The NNSA supports the development of open source software technologies that are both important to the success of national security applications and externally impactful for the rest of the ECP and the broader community. These software technologies are managed as part of a larger Advanced Simulation and Computing (ASC) portfolio, which provides resources to develop and apply these technologies to issues of importance to national security.
The team is developing exascale-ready programming models and runtimes, addressing in particular the important design and implementation challenges of combining massive intra-node and inter-node concurrency into an application. They are also developing a diverse collection of products that further address next-generation node architectures to improve realized performance, ease of expression, and performance portability.
This technical area of the ECP software group coordinates the delivery of E4S, the new HPC software ecosystem, and provides important software build, test and integration tools, in particular Spack, and containers environments that leverage emerging industry standards for portable execution adapted to leadership computing platforms. This area also provides the critical resources and staffing that support ECP ST continuous integration testing and product releases via E4S.
Application integration helps ensure that Exascale Computing Project (ECP) applications are properly prepared for the forthcoming US Department of Energy (DOE) exascale systems. It also ensures that the DOE HPC facilities (hereafter referred to as Facilities) are aware of ongoing application development efforts and can contribute their experience and expertise in porting applications to the Facility-specific architectures.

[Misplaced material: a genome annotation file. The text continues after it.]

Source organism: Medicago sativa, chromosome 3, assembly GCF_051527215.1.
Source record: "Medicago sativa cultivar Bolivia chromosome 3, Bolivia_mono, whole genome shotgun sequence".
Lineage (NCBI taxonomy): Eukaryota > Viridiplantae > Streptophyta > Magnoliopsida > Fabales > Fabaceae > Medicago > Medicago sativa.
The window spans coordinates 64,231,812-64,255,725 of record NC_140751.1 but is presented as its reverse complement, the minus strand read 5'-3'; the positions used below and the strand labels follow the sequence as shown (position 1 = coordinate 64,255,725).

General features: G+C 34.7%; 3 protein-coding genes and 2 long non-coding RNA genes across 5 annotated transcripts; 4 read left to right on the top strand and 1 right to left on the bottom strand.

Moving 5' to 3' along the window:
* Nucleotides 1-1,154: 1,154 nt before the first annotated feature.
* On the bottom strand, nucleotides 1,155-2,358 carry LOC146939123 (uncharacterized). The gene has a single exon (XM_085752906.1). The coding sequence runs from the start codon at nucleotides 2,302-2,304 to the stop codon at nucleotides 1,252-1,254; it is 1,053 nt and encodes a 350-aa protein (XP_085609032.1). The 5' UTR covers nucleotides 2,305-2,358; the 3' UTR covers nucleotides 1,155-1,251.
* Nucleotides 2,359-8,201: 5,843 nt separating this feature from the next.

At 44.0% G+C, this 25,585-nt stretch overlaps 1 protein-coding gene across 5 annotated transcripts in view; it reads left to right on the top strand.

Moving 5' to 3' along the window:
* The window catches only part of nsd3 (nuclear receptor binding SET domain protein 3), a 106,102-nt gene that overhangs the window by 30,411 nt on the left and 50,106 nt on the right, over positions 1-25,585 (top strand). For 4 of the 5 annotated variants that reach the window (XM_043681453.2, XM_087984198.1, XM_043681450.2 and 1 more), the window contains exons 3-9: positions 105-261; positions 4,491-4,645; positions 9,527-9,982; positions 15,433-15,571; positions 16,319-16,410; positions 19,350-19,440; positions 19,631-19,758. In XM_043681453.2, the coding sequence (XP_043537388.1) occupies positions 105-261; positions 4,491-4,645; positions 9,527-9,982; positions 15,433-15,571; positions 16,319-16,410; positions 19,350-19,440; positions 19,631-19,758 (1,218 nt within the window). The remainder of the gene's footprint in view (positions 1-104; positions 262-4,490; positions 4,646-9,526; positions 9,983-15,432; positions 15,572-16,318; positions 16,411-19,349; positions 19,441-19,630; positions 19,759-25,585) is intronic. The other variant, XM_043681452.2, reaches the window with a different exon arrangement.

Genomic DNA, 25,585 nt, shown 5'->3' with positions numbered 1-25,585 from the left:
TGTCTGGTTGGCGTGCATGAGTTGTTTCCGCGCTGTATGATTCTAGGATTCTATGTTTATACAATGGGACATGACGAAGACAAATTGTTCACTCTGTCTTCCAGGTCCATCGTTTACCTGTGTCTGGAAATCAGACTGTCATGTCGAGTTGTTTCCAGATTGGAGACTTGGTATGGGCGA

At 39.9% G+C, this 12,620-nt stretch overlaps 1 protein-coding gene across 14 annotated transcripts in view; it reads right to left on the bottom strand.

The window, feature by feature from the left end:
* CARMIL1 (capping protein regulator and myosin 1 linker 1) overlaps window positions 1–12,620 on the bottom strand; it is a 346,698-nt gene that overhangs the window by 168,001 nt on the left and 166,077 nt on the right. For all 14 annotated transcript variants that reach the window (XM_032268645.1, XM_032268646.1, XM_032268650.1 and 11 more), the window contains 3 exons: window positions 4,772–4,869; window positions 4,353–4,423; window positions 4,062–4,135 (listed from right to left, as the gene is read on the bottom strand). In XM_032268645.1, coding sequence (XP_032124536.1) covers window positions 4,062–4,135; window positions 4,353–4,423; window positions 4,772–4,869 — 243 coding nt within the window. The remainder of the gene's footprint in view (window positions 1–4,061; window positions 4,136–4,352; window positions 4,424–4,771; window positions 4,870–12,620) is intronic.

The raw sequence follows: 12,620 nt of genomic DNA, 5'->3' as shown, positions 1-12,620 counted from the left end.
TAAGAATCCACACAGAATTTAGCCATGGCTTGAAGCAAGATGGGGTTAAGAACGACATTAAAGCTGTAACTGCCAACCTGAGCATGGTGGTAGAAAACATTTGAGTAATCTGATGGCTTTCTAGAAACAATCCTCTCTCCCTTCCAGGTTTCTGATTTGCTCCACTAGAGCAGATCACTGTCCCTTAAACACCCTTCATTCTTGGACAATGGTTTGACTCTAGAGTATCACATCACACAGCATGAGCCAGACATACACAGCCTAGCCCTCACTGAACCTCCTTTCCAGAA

Producing an exascale-capable environment requires access to high-performance computing (HPC) resources for the purpose of application and software testing and development. Facility Resource Utilization is a collaboration between the Exascale Computing Project (ECP) and US Department of Energy (DOE) HPC facilities to ensure effective access to current production systems and pre-exascale and exascale computers.
Hardware Evaluation (HE) staff provide independent architectural analyses of exascale hardware components—even those that have not yet materialized—by using a variety of analysis tools and approaches. Their findings inform system design, highlight opportunities and challenges for scientific applications, and provide understanding of observed performance and efficiency from a hardware and software perspective.
PathForward seeks to prepare the US industry for exascale system procurements and generally improve US competitiveness in the worldwide computing market. Evidenced by CORAL2 offerings, PathForward successfully influences US high-performance computing (HPC) vendors to maintain focus on designing and building much more powerful and balanced computers for US Department of Energy simulation workloads.
Through close partnership with ECP code teams, DOE HPC Facilities, and vendors, the Software Deployment team deploys and integrates an exascale software stack and deploys a software integration and testing capability at the Facilities to support continuous integration with site environments, including container technologies and software development kits.
For applications to take full advantage of exascale hardware and software, a robust developer training and productivity program keeps application and software team members, staff, and other stakeholders abreast of emerging technologies and key technologies of importance to ECP. These projects are done in close collaboration between the Facilities, vendors, and the ECP community.